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GCSE ICT. LESSON 8 Booklet Sections: 12 & 13 Systems Analysis. Describing information systems. A system is a group of connected operations. Systems can be described in several different ways including: Structure diagrams. Data flow diagrams. Systems flowcharts.

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gcse ict

GCSE ICT

LESSON 8

Booklet Sections: 12 & 13

Systems Analysis.

describing information systems
Describing information systems
  • A system is a group of connected operations.
  • Systems can be described in several different ways including:
    • Structure diagrams.
    • Data flow diagrams.
    • Systems flowcharts
example of a top down structure
Example of a ‘Top Down’ structure

Make a meal

Prepare food

Set the table

Cook the food

  • The task of making a meal is broken down into smaller tasks –
    • Preparing the food.
    • Setting the table.
    • Cooking the food.
example of a top down structure1
Example of a ‘Top Down’ structure

Make a meal

Prepare food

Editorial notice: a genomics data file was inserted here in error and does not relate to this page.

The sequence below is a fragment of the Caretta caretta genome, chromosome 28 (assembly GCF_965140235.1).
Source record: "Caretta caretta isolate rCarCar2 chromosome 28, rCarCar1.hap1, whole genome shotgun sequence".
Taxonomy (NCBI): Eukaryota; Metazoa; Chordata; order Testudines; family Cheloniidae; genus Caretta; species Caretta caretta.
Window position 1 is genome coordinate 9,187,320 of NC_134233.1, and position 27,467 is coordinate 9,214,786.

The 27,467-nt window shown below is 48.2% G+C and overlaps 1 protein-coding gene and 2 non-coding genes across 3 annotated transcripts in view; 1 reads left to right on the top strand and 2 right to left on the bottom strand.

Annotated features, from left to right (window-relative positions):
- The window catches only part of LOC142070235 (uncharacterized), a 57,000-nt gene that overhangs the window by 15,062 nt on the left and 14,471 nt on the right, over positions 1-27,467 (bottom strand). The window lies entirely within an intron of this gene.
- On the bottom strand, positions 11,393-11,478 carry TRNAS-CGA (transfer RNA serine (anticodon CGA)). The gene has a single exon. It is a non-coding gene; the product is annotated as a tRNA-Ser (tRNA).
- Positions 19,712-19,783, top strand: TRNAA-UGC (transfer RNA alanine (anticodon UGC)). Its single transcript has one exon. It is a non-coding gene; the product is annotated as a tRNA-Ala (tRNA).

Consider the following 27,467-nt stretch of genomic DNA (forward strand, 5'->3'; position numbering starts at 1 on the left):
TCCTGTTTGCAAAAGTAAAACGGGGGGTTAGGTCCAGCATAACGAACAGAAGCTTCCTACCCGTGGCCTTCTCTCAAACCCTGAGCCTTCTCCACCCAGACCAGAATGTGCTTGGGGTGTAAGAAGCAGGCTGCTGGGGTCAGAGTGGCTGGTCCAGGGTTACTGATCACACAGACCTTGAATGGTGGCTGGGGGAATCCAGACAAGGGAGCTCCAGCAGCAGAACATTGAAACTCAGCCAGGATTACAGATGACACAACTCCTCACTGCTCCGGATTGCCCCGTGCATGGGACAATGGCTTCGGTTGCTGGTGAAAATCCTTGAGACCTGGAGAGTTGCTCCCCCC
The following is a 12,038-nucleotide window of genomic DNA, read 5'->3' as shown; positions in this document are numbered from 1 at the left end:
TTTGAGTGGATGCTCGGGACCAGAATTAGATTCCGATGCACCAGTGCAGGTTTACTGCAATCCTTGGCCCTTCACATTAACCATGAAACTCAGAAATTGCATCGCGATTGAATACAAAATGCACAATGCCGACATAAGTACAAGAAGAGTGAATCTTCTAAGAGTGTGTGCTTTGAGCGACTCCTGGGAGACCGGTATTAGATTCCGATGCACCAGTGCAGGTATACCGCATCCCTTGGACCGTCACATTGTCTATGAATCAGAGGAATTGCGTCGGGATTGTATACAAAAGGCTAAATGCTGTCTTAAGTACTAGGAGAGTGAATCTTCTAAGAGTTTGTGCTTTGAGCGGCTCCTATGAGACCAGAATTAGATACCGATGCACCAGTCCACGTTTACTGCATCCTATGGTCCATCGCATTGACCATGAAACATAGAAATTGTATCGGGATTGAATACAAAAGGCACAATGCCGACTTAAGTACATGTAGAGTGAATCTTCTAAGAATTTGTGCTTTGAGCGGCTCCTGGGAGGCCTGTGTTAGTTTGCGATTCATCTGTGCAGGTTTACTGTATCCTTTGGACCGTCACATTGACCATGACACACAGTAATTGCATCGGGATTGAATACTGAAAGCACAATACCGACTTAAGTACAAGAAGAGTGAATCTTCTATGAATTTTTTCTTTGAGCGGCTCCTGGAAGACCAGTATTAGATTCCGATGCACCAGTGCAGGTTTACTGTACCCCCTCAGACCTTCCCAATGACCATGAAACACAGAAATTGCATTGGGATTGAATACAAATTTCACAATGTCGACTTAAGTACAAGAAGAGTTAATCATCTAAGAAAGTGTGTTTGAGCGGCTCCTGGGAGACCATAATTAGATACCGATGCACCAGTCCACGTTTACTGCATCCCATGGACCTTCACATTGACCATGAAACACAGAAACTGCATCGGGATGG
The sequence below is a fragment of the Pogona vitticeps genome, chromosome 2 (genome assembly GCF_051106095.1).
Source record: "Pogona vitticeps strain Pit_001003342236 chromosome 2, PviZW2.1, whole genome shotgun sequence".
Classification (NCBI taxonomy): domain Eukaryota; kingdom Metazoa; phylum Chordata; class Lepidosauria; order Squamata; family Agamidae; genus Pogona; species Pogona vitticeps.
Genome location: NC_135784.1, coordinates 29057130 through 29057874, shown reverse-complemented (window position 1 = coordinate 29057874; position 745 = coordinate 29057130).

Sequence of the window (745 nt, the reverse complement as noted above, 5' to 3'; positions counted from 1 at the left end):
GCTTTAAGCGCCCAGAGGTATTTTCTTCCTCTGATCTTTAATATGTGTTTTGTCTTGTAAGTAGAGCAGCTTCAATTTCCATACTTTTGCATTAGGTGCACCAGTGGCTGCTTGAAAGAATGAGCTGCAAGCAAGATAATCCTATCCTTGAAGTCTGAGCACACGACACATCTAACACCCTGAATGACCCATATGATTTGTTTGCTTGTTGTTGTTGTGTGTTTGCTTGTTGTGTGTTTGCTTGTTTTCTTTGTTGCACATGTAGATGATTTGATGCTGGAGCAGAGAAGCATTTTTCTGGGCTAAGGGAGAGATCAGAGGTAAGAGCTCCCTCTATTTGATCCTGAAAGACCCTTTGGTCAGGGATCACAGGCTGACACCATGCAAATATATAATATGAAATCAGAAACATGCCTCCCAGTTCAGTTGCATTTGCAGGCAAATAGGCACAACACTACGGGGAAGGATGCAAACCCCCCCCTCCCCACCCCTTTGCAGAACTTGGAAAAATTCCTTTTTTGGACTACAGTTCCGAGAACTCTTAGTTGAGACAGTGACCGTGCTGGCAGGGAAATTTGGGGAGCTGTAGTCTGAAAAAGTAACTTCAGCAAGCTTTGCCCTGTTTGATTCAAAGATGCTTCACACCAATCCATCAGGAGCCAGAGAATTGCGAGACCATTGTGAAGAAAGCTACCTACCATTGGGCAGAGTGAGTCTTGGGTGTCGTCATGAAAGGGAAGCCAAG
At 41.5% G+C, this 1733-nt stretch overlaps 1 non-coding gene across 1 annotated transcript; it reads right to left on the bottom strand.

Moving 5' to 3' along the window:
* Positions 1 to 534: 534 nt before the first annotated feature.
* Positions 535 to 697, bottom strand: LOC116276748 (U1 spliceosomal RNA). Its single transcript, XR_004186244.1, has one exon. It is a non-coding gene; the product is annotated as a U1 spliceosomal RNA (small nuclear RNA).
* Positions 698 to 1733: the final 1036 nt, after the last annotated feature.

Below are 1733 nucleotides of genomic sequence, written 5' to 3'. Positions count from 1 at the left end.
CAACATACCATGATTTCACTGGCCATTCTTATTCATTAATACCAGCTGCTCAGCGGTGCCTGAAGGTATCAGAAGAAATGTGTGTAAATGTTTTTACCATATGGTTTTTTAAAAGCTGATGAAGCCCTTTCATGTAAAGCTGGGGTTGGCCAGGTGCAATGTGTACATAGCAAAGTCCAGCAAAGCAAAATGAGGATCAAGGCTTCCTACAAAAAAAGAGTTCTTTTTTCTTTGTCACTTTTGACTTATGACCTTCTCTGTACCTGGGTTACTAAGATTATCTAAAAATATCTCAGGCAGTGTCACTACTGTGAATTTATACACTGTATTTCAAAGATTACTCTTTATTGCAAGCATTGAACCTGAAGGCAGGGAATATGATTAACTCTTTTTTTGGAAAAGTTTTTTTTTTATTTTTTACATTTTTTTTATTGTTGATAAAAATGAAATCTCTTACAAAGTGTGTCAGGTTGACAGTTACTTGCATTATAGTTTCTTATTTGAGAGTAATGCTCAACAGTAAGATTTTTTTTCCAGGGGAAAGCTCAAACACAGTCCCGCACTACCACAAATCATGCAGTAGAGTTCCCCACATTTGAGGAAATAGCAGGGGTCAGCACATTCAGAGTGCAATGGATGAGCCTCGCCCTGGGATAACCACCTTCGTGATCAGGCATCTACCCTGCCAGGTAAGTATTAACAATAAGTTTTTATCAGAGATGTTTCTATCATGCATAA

Set the table

Cook the food

Could the smaller tasks be broken down into even smaller tasks?

data flow diagrams
Data flow diagrams
  • In a data flow diagram the movement of data around the system is shown.
  • This is done using standard symbols including:
    • Boxes.
    • Sausages.
    • Open rectangles.
    • Arrows.
data flow diagrams1
Data flow diagrams
  • Boxes – show the sources of data or something that uses data.
  • Sausages – show a process.
  • Open rectangles – show where data is held.
  • Arrows – show how data flows between the other symbols.
data flow diagrams3
Data flow diagrams

A simple data flow diagram that shows a new video being added to a video library

systems flowcharts
Systems flowcharts
  • A systems flowchart gives an overall view of a system.
  • It shows the tasks performed on the data (e.g. sorting, updating) and the type of media used to hold the data (e.g. magnetic disk, magnetic tape).
  • Standard symbols are used in systems flowcharts, and data flow is indicated by arrows.
systems flowcharts2
Systems flowcharts

A simple flowchart of a database system

systems analysis
Systems analysis
  • Systems analysis is the application of analytical processes to the planning, design and implementation of new and improved information systems to meet the business requirements of customer organizations.
systems analysis1
Systems analysis
  • There are eight steps involved in developing a new computer system from scratch.
systems analysis2
Systems analysis
  • These eight steps are:
    • Fact finding.
    • A feasibility study.
    • An analysis phase.